Shaun and Graham get to go 4WDing on some of the best tracks in Australia. How many of us out there have been itching to do the tracks you see on the DVDs? Recently, the 4WD Action team headed up north toward Forster for an epic truck bustin’ adventure, and I was lucky enough to ride shotgun with Shauno in the Zero Dollar Zook. Keen as mustard to show these tracks off to some good mates of mine that live and breathe 4WDing and to make the decision to head bush even easier, I told the blokes our final destination – the iconic Pub With No Beer in the small town of Taylors Arm out the back of Macksville.

Not needing anymore convincing, we saddled up and headed north out of Sydney for an unforgettable few days of 4WDing. There was an interesting range of trucks on this trip – There was Jake in his rare as hens teeth 1HD-FT Cruiser, Dom in his trooper of a BJ74 mid-wheelbase Cruiser, Jono in his coily GQ ute and Jock in his IFS HiLux. If you’re thinking that to do the tracks the boys do on the DVDs you need a four inch lift, twin lockers and 35s think again. In fact, the Luxxy was on a set of 31s and about 40mm lift and it kept up with the bigger trucks. All you need is a free coupla’ days, some top mates and a swag and you’re laughin!

If you are keen to start your trip with a bang – then look no further than Forster.  Not even 10 minutes out of town is a cracker of a track that leads to an absolutely beautiful little spot – McBrides Beach. It’s proper tough low range and the end result is nothing short of spectacular. When you pull up before the track to air down, send the fittest bloke down the track a bit on foot, to see if anyone is coming up.

This will save you pulling off to the side of the skinny track awkwardly and risk scratching the paint on your pride and joy. Unfortunately you can’t camp at McBrides, but it’s a pearler of a spot to stop for lunch. There are a couple of sections that will require a good line, and for you blokes with IFS it’s an awesome wheel liftin’ little track too. Depending on when you go, you might even be lucky enough to have the beach all to yourself. After wetting a few lines on the shore, and a pearler of a first track, we packed the trucks up and headed a bit further north to Kylies beach campground where we rolled out the swags for the night.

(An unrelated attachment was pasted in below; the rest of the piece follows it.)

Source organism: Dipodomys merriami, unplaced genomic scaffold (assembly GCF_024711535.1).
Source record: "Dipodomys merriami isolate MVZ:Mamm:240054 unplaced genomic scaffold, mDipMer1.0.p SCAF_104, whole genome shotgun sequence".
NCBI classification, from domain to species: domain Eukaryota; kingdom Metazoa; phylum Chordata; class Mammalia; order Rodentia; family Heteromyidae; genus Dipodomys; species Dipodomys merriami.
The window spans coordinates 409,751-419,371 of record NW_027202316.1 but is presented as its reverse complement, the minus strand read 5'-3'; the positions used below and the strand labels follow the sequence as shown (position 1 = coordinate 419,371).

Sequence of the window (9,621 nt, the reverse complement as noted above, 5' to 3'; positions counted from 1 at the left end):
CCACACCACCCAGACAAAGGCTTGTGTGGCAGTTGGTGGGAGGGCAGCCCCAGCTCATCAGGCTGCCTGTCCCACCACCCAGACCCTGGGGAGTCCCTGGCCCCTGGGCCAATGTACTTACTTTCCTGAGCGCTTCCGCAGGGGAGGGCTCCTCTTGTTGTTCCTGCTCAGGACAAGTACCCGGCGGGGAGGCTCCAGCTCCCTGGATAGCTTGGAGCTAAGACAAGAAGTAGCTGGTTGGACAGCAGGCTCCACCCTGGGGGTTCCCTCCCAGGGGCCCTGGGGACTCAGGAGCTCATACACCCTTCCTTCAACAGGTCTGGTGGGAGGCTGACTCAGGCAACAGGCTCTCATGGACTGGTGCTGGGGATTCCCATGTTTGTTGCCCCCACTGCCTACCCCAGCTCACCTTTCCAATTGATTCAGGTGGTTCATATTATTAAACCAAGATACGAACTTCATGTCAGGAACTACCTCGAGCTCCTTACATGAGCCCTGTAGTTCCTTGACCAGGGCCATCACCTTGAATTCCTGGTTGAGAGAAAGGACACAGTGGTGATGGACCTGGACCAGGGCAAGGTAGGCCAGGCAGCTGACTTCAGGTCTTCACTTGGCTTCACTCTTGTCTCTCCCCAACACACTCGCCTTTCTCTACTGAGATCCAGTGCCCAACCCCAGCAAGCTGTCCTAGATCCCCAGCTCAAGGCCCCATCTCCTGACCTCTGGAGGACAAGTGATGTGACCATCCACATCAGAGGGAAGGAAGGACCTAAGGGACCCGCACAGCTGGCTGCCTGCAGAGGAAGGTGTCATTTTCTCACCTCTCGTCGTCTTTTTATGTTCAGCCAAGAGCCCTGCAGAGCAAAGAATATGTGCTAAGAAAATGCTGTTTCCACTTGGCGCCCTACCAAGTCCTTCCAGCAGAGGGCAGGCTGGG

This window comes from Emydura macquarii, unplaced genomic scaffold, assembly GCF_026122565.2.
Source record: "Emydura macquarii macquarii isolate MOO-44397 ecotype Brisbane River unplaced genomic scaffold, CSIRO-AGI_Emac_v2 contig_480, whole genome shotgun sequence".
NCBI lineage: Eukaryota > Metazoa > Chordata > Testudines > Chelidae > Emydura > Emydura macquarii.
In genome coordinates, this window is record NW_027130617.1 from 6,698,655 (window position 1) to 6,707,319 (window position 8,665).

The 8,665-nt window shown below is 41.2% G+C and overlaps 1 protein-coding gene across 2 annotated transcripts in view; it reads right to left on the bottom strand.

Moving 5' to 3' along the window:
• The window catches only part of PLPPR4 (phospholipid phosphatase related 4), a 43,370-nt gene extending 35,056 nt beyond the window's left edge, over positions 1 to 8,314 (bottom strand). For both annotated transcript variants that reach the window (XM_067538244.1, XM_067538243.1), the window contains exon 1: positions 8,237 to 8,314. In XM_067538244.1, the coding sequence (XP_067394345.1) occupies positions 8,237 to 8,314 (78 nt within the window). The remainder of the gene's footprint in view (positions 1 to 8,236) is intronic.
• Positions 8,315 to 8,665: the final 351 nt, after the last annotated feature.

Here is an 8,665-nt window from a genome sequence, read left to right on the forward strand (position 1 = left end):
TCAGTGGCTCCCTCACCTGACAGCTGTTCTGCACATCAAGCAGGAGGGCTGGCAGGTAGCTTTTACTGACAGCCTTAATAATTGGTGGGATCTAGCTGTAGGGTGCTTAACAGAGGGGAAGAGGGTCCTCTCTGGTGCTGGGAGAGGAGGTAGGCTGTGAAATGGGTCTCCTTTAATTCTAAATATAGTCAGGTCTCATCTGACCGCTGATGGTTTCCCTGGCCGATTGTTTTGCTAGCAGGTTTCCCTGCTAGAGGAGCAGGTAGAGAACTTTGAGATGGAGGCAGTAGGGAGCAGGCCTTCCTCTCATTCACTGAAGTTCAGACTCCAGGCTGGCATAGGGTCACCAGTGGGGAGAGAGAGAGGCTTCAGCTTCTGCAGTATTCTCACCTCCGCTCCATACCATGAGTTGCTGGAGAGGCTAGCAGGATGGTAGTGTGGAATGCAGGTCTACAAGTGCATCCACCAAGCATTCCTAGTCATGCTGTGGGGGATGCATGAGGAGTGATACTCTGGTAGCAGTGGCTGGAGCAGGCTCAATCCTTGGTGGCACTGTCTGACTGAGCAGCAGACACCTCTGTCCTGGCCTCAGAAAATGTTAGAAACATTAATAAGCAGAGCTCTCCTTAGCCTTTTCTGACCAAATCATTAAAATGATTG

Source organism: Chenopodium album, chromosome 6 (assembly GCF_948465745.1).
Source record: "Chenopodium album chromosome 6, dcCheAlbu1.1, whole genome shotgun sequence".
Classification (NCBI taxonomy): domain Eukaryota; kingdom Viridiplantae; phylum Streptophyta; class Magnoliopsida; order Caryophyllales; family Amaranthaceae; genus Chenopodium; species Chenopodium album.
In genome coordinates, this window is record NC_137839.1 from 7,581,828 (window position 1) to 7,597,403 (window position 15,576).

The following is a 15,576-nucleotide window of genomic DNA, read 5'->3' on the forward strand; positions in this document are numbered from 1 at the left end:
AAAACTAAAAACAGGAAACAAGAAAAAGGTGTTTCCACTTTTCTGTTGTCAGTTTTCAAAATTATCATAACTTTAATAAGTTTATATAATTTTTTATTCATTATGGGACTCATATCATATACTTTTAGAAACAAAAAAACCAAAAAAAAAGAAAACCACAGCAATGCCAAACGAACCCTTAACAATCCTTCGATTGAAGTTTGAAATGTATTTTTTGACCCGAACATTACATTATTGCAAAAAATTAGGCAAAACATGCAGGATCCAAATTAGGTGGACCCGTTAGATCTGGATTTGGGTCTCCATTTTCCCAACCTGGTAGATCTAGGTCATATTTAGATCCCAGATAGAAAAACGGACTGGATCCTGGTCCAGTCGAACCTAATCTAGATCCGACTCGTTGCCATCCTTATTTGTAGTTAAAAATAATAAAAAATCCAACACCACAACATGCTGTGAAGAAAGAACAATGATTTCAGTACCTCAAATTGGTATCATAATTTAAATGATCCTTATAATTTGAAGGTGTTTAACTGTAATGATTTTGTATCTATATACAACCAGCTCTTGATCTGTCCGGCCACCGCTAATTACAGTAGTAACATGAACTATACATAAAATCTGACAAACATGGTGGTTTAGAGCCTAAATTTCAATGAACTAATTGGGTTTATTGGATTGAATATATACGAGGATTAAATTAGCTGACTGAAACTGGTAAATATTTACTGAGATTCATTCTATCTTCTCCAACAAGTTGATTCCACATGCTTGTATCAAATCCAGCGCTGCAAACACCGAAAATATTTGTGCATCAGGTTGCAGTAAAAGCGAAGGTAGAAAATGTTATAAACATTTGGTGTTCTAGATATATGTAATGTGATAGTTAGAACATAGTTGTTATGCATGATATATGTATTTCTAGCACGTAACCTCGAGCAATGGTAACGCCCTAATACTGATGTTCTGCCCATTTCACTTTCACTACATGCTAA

Up at sparrows fart the next morning, we headed out to the back of Wauchope to tackle the technical Cairncross creek run. Without a doubt, the blokes reckon this is one of the best tracks they’ve ever done. It’s tight, technical and deep in some parts. The fellas in your convoy with the smaller trucks will be laughing here, as there are some pretty tight sections to negotiate. We found that the mid-wheelbase Cruiser and the skinny HiLux were loving this track, and the 80 Series and Patrol had to readjust lines a few times – that’s not to say they weren’t having a ball though! Once you finish up the creek run, you come back out onto the main track up to the summit of Mt. Cairncross.

[blockquote cite=”” type=”center”]”Crack a cold one and watch the sun go down over the mountains.”[/blockquote]

Let me tell ya – the views from up here are nothing short of spectacular. You can see all the way down to the coast, and all the way back inland. It’s the perfect spot to crack a cold one and watch the sun go down over the mountains. If you’re anything like us though, you’ll lose track of time and get to camp after dark. We made a quick dash for Swans Crossing, which is a pristine, grassy campground out the back of Kew and is definitely worth stopping in at for a night if you’re up this way. There is also plenty of room at Swans Crossing for trailers if you are towing a camper trailer on your trip.